This is the Tasmania that Frank Hurley re-creates in his film Isle of Many Waters, with its fox-hunters, Huon Valley apple trees and Romantic ruins at Port Arthur. Tasmania as a Little England is also the paradigm for Kathleen Graves’s account of genteel pioneering and landscape design in Midlands Tasmania, in Tasmanian Pastoral, which includes a chapter about the Midland Hunt where wombats are converted into badgers. The persistence of the Little England trope is also evident in touristic and immigration discourse that advertised Tasmania as the ‘sanatorium of the south’ and in twentieth-century Tasmanian fiction, with some contemporary adjustments, for example, in Isabel Dick’s popular fiction (Huon Belle [1930], Wild Orchard [1945]) and in Nan Chauncy’s small farm Tasmania (in They Found a Cave, Tiger in the Bush, and Tangara) (Haynes 31).

  • At the beginning of Patrick White’s novel A Fringe of Leaves (1976) when the Roxburghs arrive in Hobart in 1835, the husband and wife seem to embody a gendered ambivalence about the island. Austin takes a gothic view: Van Diemen’s Land is ‘a hard and morally infected country’ (82), while, for his wife Ellen, in ‘Van Diemen’s Land, almost every landscape is a watercolour’ (141), Vivian Smith’s ‘Water colour country’ (‘Tasmania,’ Effects of Light 89). Ellen’s Hobart, in White’s free indirect style, is a slightly more earthy reprise of Twain:

    Mrs Roxburgh was able to enjoy her view of the unassuming, while often charming houses, their general effect of modest substance sometimes spoilt by the intrusion of an over-opulent façade. Hens were allowed the freedom of the streets, and an ambling cow almost grazed a wheel of the buggy with her ribs. The scent of the cow’s breath, the thudding of her hooves, and the plop of falling dung, filled Ellen with an immeasurable homesickness. Had it not been for the uncommunicative stares of respectable burgesses and the open scowls of those who must be their slaves, she might have been driving Gluyas’s cart to market. (83)

    In the opening chapters of Christopher Koch’s Highways to a War (1995) – gothically subtitled ‘Volume One of Beware of the Past’ – the setting of the narrator’s reminiscence of his youth, with the novel’s hero Mike Langford, before escape from the island, is the Derwent Valley:

    Here were the upright golden flames of the poplars lining the road, and the willows yellowing down by the creek. Here were the hop fields, and elms and pines and cedars: the country of early settlement, rich and Europeanized […] The English oak trees in the drive were always out in leaf, and powdered with the road’s white dust, like the roadside poplars. (21)

    This writing is a close relative of Michael Sharland's Romantic heritage in Stones of a Century and Oddities and Elegance. Although Koch well recognises the lack of depth, the façade, the ‘duplication’ of this version of Tasmania:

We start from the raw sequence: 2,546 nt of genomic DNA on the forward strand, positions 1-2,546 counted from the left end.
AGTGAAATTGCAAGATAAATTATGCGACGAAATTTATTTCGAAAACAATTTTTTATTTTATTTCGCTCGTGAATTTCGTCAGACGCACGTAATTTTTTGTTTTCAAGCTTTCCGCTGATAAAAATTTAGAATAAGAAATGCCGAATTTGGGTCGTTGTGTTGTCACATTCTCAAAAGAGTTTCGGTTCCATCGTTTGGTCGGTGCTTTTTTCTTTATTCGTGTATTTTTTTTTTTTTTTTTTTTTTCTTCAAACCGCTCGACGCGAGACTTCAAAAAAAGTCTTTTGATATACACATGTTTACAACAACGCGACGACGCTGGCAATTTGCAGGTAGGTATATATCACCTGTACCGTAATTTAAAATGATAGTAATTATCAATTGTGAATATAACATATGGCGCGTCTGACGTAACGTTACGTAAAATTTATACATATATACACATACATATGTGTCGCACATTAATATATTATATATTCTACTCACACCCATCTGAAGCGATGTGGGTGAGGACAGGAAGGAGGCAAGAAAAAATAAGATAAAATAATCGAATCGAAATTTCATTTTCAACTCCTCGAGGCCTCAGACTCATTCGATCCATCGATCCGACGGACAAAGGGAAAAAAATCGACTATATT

It began, of course, as a seabound jail, where the pickpockets from the rookeries of St Giles and Cambden Town were dumped; but it was also another Kent, another Dorset, another Cumberland [Koch is citing names for early counties of Van Diemen’s Land] for the free settlers. At the same time, it was on the extreme rim of the world, one of the remotest places on earth. And it’s always fascinated me to picture this perfect recreation of the lost home going on at the edges of Antarctic nothingness. Very soon the stage sets and the giant mirrors were complete: among gentle hills and green pastures that made it all perfectly natural, the great-grandfathers (my own among them) had freestone cottages with mullioned windows; hop fields and orchards; hawthorn hedges; climbing roses around outdoor privies; brutal boarding schools; Cockney sparrows to perch on slate roofs; rabbits to eat the crops; churches, brothels, and a thieves’ kitchen by the Hobart docks called Wapping Old Stairs. In the midlands, the gentry mulled their claret in winter and rode to hounds. (‘The Lost Hemisphere,’ Crossing the Gap: A Novelist's Essays, London: Hogarth, 1987, pp. 92-3)

    A very similar version of this Tasmania appears in chapter 2 of The Doubleman (1985) and once again the lived illusion of Little England is underlined, this time in terms of the myth of Plato’s cinematic Cave, in terms of culture, rather than landscape: ‘we must study shadows on the wall: Bitter Sweet at the Hobart Repertory; Kind Hearts and Coronets at the Avalon Cinema; the novels of A.J. Cronin and J.B. Priestley and Graham Greene; shadows, all shadows, clues to the other hemisphere we might someday discover’ (24). Koch might also have mentioned, given the romantic depictions of Hobart’s north scattered throughout his fiction, the partially realised model English Garden Cities for industrial workers at Lutana and Bourneville (see ‘Shelter,’ Companion to Tasmanian History). Sharon Morgan’s Land Settlement in Early Tasmania: Creating an Antipodean England (Cambridge UP, 1992) is an historical account, up until 1830, of the role of land alienation, pastoral company history and farming practice in the Anglicising of the land of Van Diemen’s Land.

  • The small town of Richmond, 25 km North-East of Hobart is a little piece of picturesque England.
    Source: Anthony Stagg, Private Collection
  • Read on to the next section: Tasmanian Gothic and its discontents.